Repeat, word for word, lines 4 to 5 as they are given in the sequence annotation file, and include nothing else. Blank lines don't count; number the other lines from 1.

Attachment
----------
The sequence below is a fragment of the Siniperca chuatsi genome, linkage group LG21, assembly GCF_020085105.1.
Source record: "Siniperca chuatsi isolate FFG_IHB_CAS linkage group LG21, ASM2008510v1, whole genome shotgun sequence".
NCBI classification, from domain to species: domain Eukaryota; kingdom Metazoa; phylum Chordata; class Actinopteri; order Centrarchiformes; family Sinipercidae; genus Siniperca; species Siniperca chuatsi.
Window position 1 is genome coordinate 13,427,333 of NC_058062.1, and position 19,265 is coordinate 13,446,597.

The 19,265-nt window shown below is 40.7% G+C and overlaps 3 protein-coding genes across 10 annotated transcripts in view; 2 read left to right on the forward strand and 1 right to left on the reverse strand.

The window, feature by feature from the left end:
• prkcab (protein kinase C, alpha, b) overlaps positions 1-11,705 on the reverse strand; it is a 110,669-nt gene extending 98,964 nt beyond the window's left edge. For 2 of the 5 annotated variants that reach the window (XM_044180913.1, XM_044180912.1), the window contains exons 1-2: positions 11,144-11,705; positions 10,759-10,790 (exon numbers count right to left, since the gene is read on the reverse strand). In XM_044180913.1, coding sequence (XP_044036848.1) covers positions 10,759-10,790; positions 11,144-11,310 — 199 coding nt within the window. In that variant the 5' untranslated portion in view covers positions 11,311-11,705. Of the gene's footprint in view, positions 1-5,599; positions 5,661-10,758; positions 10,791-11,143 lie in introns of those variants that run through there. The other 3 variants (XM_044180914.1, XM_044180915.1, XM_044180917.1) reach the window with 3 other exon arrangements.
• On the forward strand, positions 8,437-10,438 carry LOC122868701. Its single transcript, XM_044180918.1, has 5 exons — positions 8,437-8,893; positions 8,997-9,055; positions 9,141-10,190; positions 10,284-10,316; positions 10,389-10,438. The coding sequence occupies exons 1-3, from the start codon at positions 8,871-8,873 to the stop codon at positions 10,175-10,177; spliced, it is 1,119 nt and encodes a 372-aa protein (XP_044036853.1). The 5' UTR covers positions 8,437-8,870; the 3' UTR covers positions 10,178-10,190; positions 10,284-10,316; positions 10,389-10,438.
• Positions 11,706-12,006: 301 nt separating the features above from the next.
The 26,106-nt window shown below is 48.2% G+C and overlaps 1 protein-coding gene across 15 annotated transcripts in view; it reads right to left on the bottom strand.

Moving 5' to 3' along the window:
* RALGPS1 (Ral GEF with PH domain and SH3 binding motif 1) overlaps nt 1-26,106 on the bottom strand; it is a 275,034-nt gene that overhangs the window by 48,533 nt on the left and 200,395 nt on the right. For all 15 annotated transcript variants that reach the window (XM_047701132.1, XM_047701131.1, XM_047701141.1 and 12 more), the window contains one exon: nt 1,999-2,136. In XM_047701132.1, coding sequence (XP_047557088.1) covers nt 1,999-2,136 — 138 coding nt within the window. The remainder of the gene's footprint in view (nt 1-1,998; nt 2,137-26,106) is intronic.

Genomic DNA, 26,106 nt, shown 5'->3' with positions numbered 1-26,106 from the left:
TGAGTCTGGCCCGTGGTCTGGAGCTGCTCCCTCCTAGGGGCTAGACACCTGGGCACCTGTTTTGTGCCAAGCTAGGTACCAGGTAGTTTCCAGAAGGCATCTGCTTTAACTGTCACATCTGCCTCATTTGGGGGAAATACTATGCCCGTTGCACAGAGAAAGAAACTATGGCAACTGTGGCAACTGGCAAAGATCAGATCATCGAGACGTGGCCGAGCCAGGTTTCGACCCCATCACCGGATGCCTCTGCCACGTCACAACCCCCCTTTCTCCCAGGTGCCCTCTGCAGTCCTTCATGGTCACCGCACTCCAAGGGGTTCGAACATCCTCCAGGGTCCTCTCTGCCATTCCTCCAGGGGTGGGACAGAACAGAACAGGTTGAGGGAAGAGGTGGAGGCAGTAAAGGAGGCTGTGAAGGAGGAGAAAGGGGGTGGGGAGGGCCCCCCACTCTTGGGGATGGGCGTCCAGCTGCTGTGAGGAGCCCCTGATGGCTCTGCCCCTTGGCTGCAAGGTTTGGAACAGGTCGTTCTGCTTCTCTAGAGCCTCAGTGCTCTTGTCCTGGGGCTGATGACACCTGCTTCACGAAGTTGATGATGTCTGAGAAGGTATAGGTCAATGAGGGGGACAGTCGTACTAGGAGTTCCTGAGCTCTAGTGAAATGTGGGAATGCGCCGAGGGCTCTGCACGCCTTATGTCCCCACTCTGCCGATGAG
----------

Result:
Window position 1 is genome coordinate 13,427,333 of NC_058062.1, and position 19,265 is coordinate 13,446,597.

The 19,265-nt window shown below is 40.7% G+C and overlaps 3 protein-coding genes across 10 annotated transcripts in view; 2 read left to right on the forward strand and 1 right to left on the reverse strand.